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January 14, 2008


And I don’t mean culture. Although I suppose a country’s bureaucracy is a reflection of it’s culture, and Ethiopia loves paperwork. (In even quite remote places with dirt floors and no permanent structures you can sometimes get a stamped receipt in a restaurant.)

Long hours, no food, just a few more steps, we’ll do all this for you today so that all you have to do is pick it up tomorrow—but is there any chance we can get it today? I ask—, ours is a rush process so that helps, just two more steps but now the computers are down and it is already after 6 and everyone helping us wants to go home, so come back tomorrow, but can’t we just check once more? I ask and the computers have come back up, so there’s that step taken care of and now it’s just the inspection. Nothing is ever “just” one thing or another, which is why I wanted to push through as far as possible that night—who knows how long each step will *really* take, and who knows what unexpected things will come up, and whose signature you’ll need, and whether that person is gone for the day.

The last-step-inspector was nervous. It was a conceptual inspection, just the manifest, and his boss said Just sign it! and he hemmed and hawed and told us to come back tomorrow and I said But we leave tomorrow morning, and he studied the papers again and it was all very frustrating, but really, probably the man’s job was on the line. With all that paperwork, it wouldn’t be hard to track a mistake back to him. How could he know how harmless we were? Eventually he steps away from his desk and from us and makes a call and comes back and signs his name, and stamps, and signs his name, and stamps, and signs his name, and stamps. It must be 8 PM already.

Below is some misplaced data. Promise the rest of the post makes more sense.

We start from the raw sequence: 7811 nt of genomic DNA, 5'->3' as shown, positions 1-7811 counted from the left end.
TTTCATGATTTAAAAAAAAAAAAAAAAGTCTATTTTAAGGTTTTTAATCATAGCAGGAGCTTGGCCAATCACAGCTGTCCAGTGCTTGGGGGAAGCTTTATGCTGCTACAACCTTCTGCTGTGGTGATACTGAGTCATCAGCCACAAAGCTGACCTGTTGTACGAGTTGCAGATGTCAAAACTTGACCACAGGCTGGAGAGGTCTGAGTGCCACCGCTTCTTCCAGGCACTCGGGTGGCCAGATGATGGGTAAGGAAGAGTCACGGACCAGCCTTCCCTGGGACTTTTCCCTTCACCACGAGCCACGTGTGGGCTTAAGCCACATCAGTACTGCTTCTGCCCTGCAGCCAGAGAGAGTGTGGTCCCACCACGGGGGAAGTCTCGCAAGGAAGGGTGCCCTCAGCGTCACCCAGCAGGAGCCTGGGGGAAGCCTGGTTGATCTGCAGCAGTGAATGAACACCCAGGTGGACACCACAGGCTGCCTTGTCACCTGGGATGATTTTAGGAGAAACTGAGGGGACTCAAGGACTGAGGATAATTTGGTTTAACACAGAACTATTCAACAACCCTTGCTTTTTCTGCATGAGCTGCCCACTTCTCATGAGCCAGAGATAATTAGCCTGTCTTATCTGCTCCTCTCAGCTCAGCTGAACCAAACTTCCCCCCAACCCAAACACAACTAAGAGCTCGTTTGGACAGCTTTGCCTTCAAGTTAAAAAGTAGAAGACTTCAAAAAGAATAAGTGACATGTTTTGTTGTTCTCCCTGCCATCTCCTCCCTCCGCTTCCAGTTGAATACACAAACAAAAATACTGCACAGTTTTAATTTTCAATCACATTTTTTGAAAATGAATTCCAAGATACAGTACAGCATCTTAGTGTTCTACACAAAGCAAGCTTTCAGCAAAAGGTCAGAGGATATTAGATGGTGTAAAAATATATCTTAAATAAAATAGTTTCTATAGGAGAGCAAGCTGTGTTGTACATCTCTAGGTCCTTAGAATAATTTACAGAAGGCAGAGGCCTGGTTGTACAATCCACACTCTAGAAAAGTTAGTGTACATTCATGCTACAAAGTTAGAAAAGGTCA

Now it almost really feels like we’re on our way out. We go to claim our goods from the cargo store. The GPS stuff, which has been sent thankfully on a single pallet, is all there. The MT stuff, sent as 12 pieces, is 83% there. Two pieces are missing. These two pieces may have gotten separated from the rest for appearing to be dangerous goods; one is a box of batteries and one is a gas container for the LiDAR plane. The container is completely empty and therefore should not have gotten classified as dangerous, and besides, Graham has cleared everything from the UK before sending it out so everything *should* have gotten through no problem, but at 10 PM when the two pieces still haven’t shown up and we don’t see them anywhere we load up the rest of it onto a big flatbed taxi which we have to negotiate down to a reasonable price and then negotiate the porter fee (they charged us for the loading of the truck which occupied the hands of about twice as many men as necessary—especially considering that we could have just done it ourselves had they let us—and took all of about 5 minutes) down to a still-unreasonable but slightly less ridiculous price and hop in our vehicle to head back to the University where we must drop the equipment at the foreign goods office.

We make it to the office fine, but the big flatbed pickup runs out of gas about 50 feet from the building. We push the truck forward to the door to unload it. It’s always something. When we’re done in the foreign goods office, to which we’ll have to return to retrieve our equipment tomorrow, we say goodbye and good luck to the truck driver (not our problem—we paid him, probably too much even, and that’s that) and warn the guards at the University gate of the problem and head out.

When Graham called Tim partway through our ordeal, he was just sitting down with the gang to a steak dinner. At least Tim ordered some pasta for Talfan and I to enjoy when we got back to the hotel, in case the kitchen had closed by the time we made it in.

Posted by beth at January 14, 2008 8:52 PM

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